Boston’s building boom is forcing hordes of rats out into the streets and into neighborhoods, and alarmed city officials plan to crack down on problem properties that are harboring the vermin before they become a bigger health hazard.
“It’s a real public health threat,” said John Meany, the Inspectional Services Department’s director of environmental services. He attributed a sudden spike in rat complaints to the host of large-scale building projects taking place across the city — and the fact that people are out enjoying the weather in the midst of a breeding season delayed by a long winter.
“This issue is high up on the mayor’s list,” said Meany, while touring an unkempt lot on Everett Street in Allston that abutters say is teeming with rats. “All we can ask is that people call us when they see something or see a property that isn’t being taken care of.”
After speaking with neighbors who reported seeing dozens of rats scattering into their backyards from the vacant lot, Meany said he intends to cite property owner Jim Beninati and vowed to return today with a team of inspectors.
“This is something we take very seriously and these property owners need to be held accountable,” Meany said. “We want them to care for the properties they own in the same way they would their own homes.”
Beninati, who plans to erect six townhouses on the property, said he was shocked to learn he might be cited and added, “The rats must be coming from somewhere else.”
“I go down there once or twice a week and I’ve never seen a rat down there,” Beninati said. Of the neighbors, he said, “Those rats are being seen in their yards, not mine.”
It’s no secret Boston has a huge rat population — a recent Animal Planet article ranked the Hub as runner-up in a list of the world’s worst cities for rats, second only to New York City. Compounding the issue is the fact that problem property owners face only a slap on the wrist from the Boston Housing Court for repeated violations, with fines maxing out at $300 a day, something District 4 Councilor Charles Yancey said councilors should address.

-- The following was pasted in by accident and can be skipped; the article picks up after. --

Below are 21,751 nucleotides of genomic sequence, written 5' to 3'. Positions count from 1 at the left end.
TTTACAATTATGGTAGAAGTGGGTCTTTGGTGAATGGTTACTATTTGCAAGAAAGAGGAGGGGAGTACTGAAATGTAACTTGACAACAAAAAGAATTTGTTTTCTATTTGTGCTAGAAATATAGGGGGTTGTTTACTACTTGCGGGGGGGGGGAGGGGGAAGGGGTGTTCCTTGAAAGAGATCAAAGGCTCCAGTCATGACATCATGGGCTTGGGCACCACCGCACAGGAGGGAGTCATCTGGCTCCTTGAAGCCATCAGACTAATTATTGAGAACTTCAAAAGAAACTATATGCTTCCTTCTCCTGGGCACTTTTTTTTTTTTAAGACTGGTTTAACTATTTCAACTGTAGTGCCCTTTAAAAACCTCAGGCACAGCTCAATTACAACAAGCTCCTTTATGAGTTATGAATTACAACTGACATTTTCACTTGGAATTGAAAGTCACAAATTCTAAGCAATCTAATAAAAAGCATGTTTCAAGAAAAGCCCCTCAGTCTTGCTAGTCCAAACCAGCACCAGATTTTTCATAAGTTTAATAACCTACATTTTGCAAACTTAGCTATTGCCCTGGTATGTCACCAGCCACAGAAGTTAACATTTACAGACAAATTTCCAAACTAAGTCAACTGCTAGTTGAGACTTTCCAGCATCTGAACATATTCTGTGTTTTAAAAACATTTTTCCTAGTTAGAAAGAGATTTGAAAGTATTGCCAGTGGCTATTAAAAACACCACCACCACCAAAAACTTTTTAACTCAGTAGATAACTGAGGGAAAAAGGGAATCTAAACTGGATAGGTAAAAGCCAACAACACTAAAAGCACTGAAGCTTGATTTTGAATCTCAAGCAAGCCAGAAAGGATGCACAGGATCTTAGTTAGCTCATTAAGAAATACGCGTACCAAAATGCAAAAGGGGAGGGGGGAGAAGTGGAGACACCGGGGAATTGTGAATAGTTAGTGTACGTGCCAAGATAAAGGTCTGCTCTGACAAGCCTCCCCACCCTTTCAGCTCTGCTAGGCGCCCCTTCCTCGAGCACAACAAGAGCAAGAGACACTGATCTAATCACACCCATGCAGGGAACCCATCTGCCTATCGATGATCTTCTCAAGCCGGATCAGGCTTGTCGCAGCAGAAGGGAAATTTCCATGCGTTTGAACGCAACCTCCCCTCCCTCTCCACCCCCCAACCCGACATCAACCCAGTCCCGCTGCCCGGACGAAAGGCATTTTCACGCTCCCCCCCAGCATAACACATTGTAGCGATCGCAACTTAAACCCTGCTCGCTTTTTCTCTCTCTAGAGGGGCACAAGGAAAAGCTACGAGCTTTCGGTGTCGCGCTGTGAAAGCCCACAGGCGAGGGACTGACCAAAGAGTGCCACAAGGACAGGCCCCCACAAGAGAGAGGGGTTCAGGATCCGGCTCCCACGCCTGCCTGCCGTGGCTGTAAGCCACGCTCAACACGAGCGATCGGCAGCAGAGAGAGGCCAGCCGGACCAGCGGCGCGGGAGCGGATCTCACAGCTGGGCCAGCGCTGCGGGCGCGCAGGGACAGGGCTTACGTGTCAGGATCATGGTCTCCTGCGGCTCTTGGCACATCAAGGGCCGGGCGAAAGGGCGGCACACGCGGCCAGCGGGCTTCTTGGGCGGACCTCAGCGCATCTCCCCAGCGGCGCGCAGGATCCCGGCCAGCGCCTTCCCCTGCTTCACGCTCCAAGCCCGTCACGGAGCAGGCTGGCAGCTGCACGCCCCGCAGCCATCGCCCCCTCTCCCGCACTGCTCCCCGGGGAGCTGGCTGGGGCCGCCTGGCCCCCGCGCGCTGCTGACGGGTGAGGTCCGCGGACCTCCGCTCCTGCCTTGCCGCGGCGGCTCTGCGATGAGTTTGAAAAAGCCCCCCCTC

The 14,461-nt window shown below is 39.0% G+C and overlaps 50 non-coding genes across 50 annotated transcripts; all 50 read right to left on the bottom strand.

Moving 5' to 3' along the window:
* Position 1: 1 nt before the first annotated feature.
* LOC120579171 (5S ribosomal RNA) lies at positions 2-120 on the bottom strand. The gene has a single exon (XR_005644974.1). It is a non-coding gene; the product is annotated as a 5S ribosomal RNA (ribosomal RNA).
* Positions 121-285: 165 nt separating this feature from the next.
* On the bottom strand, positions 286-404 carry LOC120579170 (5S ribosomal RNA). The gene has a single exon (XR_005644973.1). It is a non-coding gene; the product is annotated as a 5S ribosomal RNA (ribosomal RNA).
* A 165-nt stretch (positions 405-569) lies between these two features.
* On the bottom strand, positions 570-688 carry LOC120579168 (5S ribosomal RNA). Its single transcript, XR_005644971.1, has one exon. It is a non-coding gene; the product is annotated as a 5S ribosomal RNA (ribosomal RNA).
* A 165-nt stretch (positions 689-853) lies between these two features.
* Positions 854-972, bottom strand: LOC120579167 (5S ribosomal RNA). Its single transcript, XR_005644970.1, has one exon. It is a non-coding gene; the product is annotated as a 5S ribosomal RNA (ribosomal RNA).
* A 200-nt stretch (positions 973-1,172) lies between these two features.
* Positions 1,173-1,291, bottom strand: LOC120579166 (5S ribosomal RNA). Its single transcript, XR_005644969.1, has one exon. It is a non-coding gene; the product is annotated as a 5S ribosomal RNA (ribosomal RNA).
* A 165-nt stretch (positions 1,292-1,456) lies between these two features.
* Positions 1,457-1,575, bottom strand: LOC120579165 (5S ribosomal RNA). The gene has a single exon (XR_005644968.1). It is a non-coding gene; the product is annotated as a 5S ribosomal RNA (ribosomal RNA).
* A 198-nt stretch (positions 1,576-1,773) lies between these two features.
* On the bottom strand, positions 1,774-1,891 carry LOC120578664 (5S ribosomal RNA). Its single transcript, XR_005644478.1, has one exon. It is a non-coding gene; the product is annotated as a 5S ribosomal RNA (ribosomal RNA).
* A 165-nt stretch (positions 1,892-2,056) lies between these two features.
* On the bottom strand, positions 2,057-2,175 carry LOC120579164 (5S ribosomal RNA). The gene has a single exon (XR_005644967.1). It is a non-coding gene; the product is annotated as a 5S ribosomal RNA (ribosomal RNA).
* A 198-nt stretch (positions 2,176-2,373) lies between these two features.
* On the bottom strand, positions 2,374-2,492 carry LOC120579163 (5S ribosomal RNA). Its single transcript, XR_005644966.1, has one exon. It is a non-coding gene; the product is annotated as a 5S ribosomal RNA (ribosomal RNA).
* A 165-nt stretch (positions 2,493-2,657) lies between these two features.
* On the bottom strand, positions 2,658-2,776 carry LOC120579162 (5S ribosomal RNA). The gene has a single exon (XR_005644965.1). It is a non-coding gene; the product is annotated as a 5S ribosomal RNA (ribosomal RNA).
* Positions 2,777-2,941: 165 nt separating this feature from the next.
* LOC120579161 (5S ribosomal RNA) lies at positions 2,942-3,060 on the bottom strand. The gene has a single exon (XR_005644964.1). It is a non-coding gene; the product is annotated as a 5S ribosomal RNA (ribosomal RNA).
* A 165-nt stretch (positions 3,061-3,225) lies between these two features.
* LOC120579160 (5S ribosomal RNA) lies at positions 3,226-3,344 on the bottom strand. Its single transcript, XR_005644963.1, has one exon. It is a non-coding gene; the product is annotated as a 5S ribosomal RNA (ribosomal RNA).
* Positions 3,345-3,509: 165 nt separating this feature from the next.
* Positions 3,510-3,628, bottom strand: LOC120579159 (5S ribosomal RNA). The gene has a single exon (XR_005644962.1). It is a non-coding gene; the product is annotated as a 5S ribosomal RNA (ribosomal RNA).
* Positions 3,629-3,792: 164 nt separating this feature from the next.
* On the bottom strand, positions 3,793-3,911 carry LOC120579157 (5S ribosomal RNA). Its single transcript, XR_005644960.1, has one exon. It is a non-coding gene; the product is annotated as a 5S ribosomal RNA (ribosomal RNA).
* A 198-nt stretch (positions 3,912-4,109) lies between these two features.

“This is an issue I’m really concerned about for the entire city and we need to see what kind of support we can give (health officials) to address it,” Yancey said. “We’ve definitely seen an increase in complaints about rodents in my district and people are reporting seeing very big rats.”
“The people of Boston should know that the Inspectional Services Department is monitoring all construction, ensuring they are in compliance with all of the applicable codes and regulations, including rodent control,” Mayor Martin J. Walsh said yesterday.
District 6 Councilor Matt O’Malley said he recently met with the ISD’s new commissioner, William “Buddy” Christopher, to discuss the rat issue and learned that “numbers are on the rise.”
“This can be one of the results of having so many large-scale building projects and I think there’s a sense of shame people feel when they see it,” O’Malley said. “They need to know it is all about being outspoken about it, and contacting your local city officials when they see something because this is something we can fix.”
Officials: Rat problem tied to building boom – Boston Herald
rats – Google News